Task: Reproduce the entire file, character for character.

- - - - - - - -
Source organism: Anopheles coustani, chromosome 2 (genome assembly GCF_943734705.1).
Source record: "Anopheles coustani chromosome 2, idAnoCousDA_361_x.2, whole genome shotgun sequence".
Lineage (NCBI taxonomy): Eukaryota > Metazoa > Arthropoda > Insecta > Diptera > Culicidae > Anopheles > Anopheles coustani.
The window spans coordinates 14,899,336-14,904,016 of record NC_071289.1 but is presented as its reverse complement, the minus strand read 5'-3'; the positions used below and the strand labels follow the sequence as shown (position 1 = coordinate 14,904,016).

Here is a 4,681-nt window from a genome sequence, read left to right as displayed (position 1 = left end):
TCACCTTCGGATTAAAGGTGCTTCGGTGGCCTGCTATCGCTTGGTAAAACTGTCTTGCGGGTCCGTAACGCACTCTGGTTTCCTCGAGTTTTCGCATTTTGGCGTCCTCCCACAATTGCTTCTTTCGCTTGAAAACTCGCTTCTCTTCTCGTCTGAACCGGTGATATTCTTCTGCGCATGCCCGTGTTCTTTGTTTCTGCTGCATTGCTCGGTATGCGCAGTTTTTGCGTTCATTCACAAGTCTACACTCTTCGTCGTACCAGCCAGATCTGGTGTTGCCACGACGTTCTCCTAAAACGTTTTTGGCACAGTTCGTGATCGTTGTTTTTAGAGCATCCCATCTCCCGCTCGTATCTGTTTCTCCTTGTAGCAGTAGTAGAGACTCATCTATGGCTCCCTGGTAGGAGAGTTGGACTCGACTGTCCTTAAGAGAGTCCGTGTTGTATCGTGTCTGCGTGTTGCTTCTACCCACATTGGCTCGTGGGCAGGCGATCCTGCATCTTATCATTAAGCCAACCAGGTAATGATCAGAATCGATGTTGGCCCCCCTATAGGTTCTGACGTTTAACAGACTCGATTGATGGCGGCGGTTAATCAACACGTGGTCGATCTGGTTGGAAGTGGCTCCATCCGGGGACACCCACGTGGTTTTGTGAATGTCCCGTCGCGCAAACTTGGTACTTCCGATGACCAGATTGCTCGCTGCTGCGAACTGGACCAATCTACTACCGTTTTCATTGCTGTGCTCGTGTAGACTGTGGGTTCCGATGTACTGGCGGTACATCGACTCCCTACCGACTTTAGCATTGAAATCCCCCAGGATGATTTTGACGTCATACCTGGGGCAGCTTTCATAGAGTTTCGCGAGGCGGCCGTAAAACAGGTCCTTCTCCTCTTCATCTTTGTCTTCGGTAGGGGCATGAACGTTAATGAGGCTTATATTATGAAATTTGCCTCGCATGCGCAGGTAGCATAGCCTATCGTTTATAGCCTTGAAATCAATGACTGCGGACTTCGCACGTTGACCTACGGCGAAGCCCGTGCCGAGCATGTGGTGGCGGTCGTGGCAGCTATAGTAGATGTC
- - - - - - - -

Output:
Source organism: Anopheles coustani, chromosome 2 (genome assembly GCF_943734705.1).
Source record: "Anopheles coustani chromosome 2, idAnoCousDA_361_x.2, whole genome shotgun sequence".
Lineage (NCBI taxonomy): Eukaryota > Metazoa > Arthropoda > Insecta > Diptera > Culicidae > Anopheles > Anopheles coustani.
The window spans coordinates 14,899,336-14,904,016 of record NC_071289.1 but is presented as its reverse complement, the minus strand read 5'-3'; the positions used below and the strand labels follow the sequence as shown (position 1 = coordinate 14,904,016).

Here is a 4,681-nt window from a genome sequence, read left to right as displayed (position 1 = left end):
TCACCTTCGGATTAAAGGTGCTTCGGTGGCCTGCTATCGCTTGGTAAAACTGTCTTGCGGGTCCGTAACGCACTCTGGTTTCCTCGAGTTTTCGCATTTTGGCGTCCTCCCACAATTGCTTCTTTCGCTTGAAAACTCGCTTCTCTTCTCGTCTGAACCGGTGATATTCTTCTGCGCATGCCCGTGTTCTTTGTTTCTGCTGCATTGCTCGGTATGCGCAGTTTTTGCGTTCATTCACAAGTCTACACTCTTCGTCGTACCAGCCAGATCTGGTGTTGCCACGACGTTCTCCTAAAACGTTTTTGGCACAGTTCGTGATCGTTGTTTTTAGAGCATCCCATCTCCCGCTCGTATCTGTTTCTCCTTGTAGCAGTAGTAGAGACTCATCTATGGCTCCCTGGTAGGAGAGTTGGACTCGACTGTCCTTAAGAGAGTCCGTGTTGTATCGTGTCTGCGTGTTGCTTCTACCCACATTGGCTCGTGGGCAGGCGATCCTGCATCTTATCATTAAGCCAACCAGGTAATGATCAGAATCGATGTTGGCCCCCCTATAGGTTCTGACGTTTAACAGACTCGATTGATGGCGGCGGTTAATCAACACGTGGTCGATCTGGTTGGAAGTGGCTCCATCCGGGGACACCCACGTGGTTTTGTGAATGTCCCGTCGCGCAAACTTGGTACTTCCGATGACCAGATTGCTCGCTGCTGCGAACTGGACCAATCTACTACCGTTTTCATTGCTGTGCTCGTGTAGACTGTGGGTTCCGATGTACTGGCGGTACATCGACTCCCTACCGACTTTAGCATTGAAATCCCCCAGGATGATTTTGACGTCATACCTGGGGCAGCTTTCATAGAGTTTCGCGAGGCGGCCGTAAAACAGGTCCTTCTCCTCTTCATCTTTGTCTTCGGTAGGGGCATGAACGTTAATGAGGCTTATATTATGAAATTTGCCTCGCATGCGCAGGTAGCATAGCCTATCGTTTATAGCCTTGAAATCAATGACTGCGGACTTCGCACGTTGACCTACGGCGAAGCCCGTGCCGAGCATGTGGTGGCGGTCGTGGCAGCTATAGTAGATGTC